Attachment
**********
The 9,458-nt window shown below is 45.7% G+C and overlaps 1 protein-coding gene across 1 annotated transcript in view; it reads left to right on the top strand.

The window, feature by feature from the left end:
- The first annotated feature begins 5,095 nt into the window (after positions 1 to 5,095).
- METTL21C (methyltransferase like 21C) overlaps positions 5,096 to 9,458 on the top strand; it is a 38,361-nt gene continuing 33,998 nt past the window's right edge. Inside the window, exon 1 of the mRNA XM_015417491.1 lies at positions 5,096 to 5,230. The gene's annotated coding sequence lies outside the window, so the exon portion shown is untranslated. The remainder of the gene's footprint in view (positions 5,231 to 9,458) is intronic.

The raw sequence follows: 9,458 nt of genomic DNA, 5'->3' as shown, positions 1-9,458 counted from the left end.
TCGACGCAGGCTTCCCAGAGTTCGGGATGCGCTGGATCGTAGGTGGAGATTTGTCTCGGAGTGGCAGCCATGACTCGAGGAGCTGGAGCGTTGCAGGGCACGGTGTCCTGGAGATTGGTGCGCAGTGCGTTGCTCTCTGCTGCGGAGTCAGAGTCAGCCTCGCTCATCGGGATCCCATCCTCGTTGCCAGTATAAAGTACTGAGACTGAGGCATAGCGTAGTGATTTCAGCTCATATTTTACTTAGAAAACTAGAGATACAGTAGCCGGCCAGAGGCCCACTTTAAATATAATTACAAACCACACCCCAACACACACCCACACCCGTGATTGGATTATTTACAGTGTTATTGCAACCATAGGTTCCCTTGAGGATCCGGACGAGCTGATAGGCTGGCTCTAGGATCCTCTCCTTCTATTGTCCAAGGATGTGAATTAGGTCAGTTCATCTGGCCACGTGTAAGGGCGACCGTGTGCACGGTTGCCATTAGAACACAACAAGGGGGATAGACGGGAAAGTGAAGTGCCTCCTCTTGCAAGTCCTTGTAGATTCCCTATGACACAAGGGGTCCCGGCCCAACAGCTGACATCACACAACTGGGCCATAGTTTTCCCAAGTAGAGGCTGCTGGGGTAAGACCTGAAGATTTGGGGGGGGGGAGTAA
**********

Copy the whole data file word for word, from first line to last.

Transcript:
The 9,458-nt window shown below is 45.7% G+C and overlaps 1 protein-coding gene across 1 annotated transcript in view; it reads left to right on the top strand.

The window, feature by feature from the left end:
- The first annotated feature begins 5,095 nt into the window (after positions 1 to 5,095).
- METTL21C (methyltransferase like 21C) overlaps positions 5,096 to 9,458 on the top strand; it is a 38,361-nt gene continuing 33,998 nt past the window's right edge. Inside the window, exon 1 of the mRNA XM_015417491.1 lies at positions 5,096 to 5,230. The gene's annotated coding sequence lies outside the window, so the exon portion shown is untranslated. The remainder of the gene's footprint in view (positions 5,231 to 9,458) is intronic.

The raw sequence follows: 9,458 nt of genomic DNA, 5'->3' as shown, positions 1-9,458 counted from the left end.
TCGACGCAGGCTTCCCAGAGTTCGGGATGCGCTGGATCGTAGGTGGAGATTTGTCTCGGAGTGGCAGCCATGACTCGAGGAGCTGGAGCGTTGCAGGGCACGGTGTCCTGGAGATTGGTGCGCAGTGCGTTGCTCTCTGCTGCGGAGTCAGAGTCAGCCTCGCTCATCGGGATCCCATCCTCGTTGCCAGTATAAAGTACTGAGACTGAGGCATAGCGTAGTGATTTCAGCTCATATTTTACTTAGAAAACTAGAGATACAGTAGCCGGCCAGAGGCCCACTTTAAATATAATTACAAACCACACCCCAACACACACCCACACCCGTGATTGGATTATTTACAGTGTTATTGCAACCATAGGTTCCCTTGAGGATCCGGACGAGCTGATAGGCTGGCTCTAGGATCCTCTCCTTCTATTGTCCAAGGATGTGAATTAGGTCAGTTCATCTGGCCACGTGTAAGGGCGACCGTGTGCACGGTTGCCATTAGAACACAACAAGGGGGATAGACGGGAAAGTGAAGTGCCTCCTCTTGCAAGTCCTTGTAGATTCCCTATGACACAAGGGGTCCCGGCCCAACAGCTGACATCACACAACTGGGCCATAGTTTTCCCAAGTAGAGGCTGCTGGGGTAAGACCTGAAGATTTGGGGGGGGGGAGTAA